Fresh increases in cement prices and associated products were implemented recently by distributors across the country, as high inflation impacted the building materials market.
Dealers and retailers were jolted by the new regime of prices, as they were allegedly not given any prior notice. They were apprehensive at the weekend, and many went out shopping for increased stocks in anticipation of further price increases.
Nigeria’s inflation rose to 22.4 per cent in May from April’s 22.2 per cent, moving further above the upper band of the Central Bank’s 6.0 – 9.0 per cent target. Most of the building materials are becoming unaffordable owing to high inflation rate, therefore weakening purchasing power of many intending homeowners.
Modern housing construction in Nigeria is still largely bricks and mortar-dependent and achievable through the use of cement. Cement-based products are critical components for housing development; without it, no decent, strong and durable building or construction could be accomplished. Cement accounts for about 40 per cent of building costs during the estimation plan.
The cement production market in Nigeria is dominated by three major producers. BUA is controlling about 17.6 per cent of the market, Dangote 60.6 per cent and Lafarge 21.8 per cent, which allegedly fence-off potential players and competitors.
Despite the abundance of raw materials used in cement making across the country, the price of cement has been galloping over the years and goes beyond the affordable product band.
Nigeria is sufficient in limestone, marl, calcite, shale and gypsum. Limestone deposits abound in Abia, Akwa Ibom, Anambra, Bayelsa, Benue, Borno, Cross River, Enugu, Imo, Nasarawa, Ogun and Sokoto states, among others and about a billion tonnes of gypsum deposits are spread over a number of states in the country, including Yobe, Adamawa, Bayelsa and Anambra.
Some industry operators expressed concern last week that with the current increase, the already stultified industry may receive further blows that could prove lethal to its operations, given the central role, which cement plays in virtually all aspects of construction.
The Guardian market research shows that prices of building materials have soared by over 70 per cent between last year and July 2023. A 50 kilogramme bag of product now sells between N4, 900 and N6, 000 in Lagos areas, Ogun, Ondo and Abuja, while in some locations, it goes for between N4, 750 and N4, 800.
Downstream users have already reacted, with block makers charging between N360 and N390 for the 6-inch vibrated blocks and between N440 and N480 for the 9-inch vibrated block.
There were divergent views on the cause of the hike. While some retailers blamed the latest spike on increase in logistics, haulage cost due to fuel subsidy removal, dealers blamed it on an increase in factory price by the producers.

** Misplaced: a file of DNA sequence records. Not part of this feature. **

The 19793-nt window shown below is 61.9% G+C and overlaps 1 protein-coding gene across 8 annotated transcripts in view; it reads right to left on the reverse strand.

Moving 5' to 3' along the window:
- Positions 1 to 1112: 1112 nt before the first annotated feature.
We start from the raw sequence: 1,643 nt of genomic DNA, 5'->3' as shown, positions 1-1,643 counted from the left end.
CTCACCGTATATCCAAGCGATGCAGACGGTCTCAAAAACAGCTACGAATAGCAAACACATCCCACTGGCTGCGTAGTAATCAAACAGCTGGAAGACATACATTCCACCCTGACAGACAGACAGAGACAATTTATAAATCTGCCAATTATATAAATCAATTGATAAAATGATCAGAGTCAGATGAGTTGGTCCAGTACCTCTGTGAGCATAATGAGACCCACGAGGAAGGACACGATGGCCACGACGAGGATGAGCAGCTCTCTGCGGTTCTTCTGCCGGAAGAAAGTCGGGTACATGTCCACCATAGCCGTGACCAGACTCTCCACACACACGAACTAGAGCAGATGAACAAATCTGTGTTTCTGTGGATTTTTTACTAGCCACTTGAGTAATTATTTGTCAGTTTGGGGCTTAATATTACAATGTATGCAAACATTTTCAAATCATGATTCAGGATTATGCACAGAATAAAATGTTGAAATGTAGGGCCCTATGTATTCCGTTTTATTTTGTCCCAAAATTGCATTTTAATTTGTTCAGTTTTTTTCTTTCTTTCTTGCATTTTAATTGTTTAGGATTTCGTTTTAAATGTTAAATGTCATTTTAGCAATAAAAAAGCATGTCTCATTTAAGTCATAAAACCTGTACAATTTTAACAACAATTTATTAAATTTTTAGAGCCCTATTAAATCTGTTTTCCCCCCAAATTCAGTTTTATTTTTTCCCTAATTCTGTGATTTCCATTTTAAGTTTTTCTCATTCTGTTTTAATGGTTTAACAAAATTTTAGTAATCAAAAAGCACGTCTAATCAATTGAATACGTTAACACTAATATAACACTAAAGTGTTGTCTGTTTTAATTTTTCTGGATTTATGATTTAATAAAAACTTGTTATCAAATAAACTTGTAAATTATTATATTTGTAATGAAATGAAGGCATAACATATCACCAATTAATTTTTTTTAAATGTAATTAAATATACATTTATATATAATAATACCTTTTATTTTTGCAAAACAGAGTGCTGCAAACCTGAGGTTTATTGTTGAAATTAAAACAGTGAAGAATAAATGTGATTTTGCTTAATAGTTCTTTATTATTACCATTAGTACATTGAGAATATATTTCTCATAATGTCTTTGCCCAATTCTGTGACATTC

A seller in Lafuwape, Ogun State, Kate Janet, said: “The development came to us as a surprise as we can’t identify reasons for the sudden change in price. We sold a 50-kg bag at N4, 600 and N4, 700 on Tuesday last week, only for us to learn that the price had increased from the factory on Wednesday morning. We now sell a 50kg bag at N5, 000 per bag for the popular product, while the other one is N4, 900.”
She disclosed that in the past, most producers had blamed high cost of production, rise in freight charges, and high cost of power as some of the reasons for the instability in the price of cement products.
“The recent increase in fuel price has doubled the impact on housing production, cost of transportation and distribution of the products to all parts of the country”, she said.
Another dealer in Ikeja, Lagos, told The Guardian, who pleaded anonymity said: “The people that usually help us to offload the product from the truck don’t want to settle for what we used to pay them. They are complaining of the high cost of living and demanding higher pay for their services. And the question we must ask is who will bear the cost? We have to add all that logistics to the price of the product to maximise profit at the end of the day.”
Also speaking, a cement dealer in Akoka, Lagos, Clement Achibong, revealed that the price of cement skyrocketed by N150 within a week. The dealer said a 50kg, which was previously sold at N4, 850, now sells at N5, 000 per bag.
He said the latest price adjustment came from the cement factories. However, he said the reason behind the sudden change in price of the product has not been made public.
“Speculation suggests that the surge in cement prices might be connected to the recent removal of fuel subsidy, no official statement has been released by producers on the matter,” Achibong said.